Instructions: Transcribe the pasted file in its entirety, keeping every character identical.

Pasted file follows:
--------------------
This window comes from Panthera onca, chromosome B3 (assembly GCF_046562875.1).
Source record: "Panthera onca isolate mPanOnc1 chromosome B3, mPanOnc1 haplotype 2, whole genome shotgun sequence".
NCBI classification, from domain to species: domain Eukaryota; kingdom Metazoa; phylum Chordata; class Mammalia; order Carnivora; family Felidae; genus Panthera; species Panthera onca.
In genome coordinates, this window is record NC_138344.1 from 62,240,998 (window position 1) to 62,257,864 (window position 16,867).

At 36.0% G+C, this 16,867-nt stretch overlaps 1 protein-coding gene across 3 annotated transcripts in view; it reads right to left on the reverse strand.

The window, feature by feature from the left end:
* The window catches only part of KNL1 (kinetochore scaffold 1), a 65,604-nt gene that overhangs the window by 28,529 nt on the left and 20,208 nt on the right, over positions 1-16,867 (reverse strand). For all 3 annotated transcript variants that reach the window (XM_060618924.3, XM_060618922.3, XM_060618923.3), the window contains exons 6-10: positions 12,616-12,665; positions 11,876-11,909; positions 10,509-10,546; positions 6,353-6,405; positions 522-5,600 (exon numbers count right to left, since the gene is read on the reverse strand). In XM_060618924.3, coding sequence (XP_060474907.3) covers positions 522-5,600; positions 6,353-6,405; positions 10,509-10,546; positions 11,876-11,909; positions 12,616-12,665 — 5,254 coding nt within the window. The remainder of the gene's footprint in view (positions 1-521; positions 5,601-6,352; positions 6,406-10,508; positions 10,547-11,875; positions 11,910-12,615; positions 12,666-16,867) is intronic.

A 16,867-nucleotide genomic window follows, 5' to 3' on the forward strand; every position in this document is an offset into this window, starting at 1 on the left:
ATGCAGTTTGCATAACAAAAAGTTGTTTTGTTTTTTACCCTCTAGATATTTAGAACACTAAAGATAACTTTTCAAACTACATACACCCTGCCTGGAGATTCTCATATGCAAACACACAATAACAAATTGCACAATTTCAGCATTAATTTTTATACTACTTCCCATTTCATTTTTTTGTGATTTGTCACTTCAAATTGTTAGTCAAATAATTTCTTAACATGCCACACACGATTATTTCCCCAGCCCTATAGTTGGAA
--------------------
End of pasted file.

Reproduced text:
This window comes from Panthera onca, chromosome B3 (assembly GCF_046562875.1).
Source record: "Panthera onca isolate mPanOnc1 chromosome B3, mPanOnc1 haplotype 2, whole genome shotgun sequence".
NCBI classification, from domain to species: domain Eukaryota; kingdom Metazoa; phylum Chordata; class Mammalia; order Carnivora; family Felidae; genus Panthera; species Panthera onca.
In genome coordinates, this window is record NC_138344.1 from 62,240,998 (window position 1) to 62,257,864 (window position 16,867).

At 36.0% G+C, this 16,867-nt stretch overlaps 1 protein-coding gene across 3 annotated transcripts in view; it reads right to left on the reverse strand.

The window, feature by feature from the left end:
* The window catches only part of KNL1 (kinetochore scaffold 1), a 65,604-nt gene that overhangs the window by 28,529 nt on the left and 20,208 nt on the right, over positions 1-16,867 (reverse strand). For all 3 annotated transcript variants that reach the window (XM_060618924.3, XM_060618922.3, XM_060618923.3), the window contains exons 6-10: positions 12,616-12,665; positions 11,876-11,909; positions 10,509-10,546; positions 6,353-6,405; positions 522-5,600 (exon numbers count right to left, since the gene is read on the reverse strand). In XM_060618924.3, coding sequence (XP_060474907.3) covers positions 522-5,600; positions 6,353-6,405; positions 10,509-10,546; positions 11,876-11,909; positions 12,616-12,665 — 5,254 coding nt within the window. The remainder of the gene's footprint in view (positions 1-521; positions 5,601-6,352; positions 6,406-10,508; positions 10,547-11,875; positions 11,910-12,615; positions 12,666-16,867) is intronic.

A 16,867-nucleotide genomic window follows, 5' to 3' on the forward strand; every position in this document is an offset into this window, starting at 1 on the left:
ATGCAGTTTGCATAACAAAAAGTTGTTTTGTTTTTTACCCTCTAGATATTTAGAACACTAAAGATAACTTTTCAAACTACATACACCCTGCCTGGAGATTCTCATATGCAAACACACAATAACAAATTGCACAATTTCAGCATTAATTTTTATACTACTTCCCATTTCATTTTTTTGTGATTTGTCACTTCAAATTGTTAGTCAAATAATTTCTTAACATGCCACACACGATTATTTCCCCAGCCCTATAGTTGGAA